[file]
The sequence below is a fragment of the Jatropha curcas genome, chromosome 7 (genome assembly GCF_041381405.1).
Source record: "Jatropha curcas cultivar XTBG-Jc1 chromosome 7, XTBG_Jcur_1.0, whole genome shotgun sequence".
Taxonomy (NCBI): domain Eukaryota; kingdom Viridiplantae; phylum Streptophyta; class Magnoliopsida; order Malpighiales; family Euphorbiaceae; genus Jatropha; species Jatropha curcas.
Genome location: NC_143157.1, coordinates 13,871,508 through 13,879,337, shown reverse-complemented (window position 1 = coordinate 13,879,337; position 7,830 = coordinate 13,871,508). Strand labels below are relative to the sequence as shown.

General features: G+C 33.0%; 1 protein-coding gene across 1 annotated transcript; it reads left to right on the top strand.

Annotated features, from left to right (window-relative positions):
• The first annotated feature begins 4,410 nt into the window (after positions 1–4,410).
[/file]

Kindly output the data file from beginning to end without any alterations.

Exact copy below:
The sequence below is a fragment of the Jatropha curcas genome, chromosome 7 (genome assembly GCF_041381405.1).
Source record: "Jatropha curcas cultivar XTBG-Jc1 chromosome 7, XTBG_Jcur_1.0, whole genome shotgun sequence".
Taxonomy (NCBI): domain Eukaryota; kingdom Viridiplantae; phylum Streptophyta; class Magnoliopsida; order Malpighiales; family Euphorbiaceae; genus Jatropha; species Jatropha curcas.
Genome location: NC_143157.1, coordinates 13,871,508 through 13,879,337, shown reverse-complemented (window position 1 = coordinate 13,879,337; position 7,830 = coordinate 13,871,508). Strand labels below are relative to the sequence as shown.

General features: G+C 33.0%; 1 protein-coding gene across 1 annotated transcript; it reads left to right on the top strand.

Annotated features, from left to right (window-relative positions):
• The first annotated feature begins 4,410 nt into the window (after positions 1–4,410).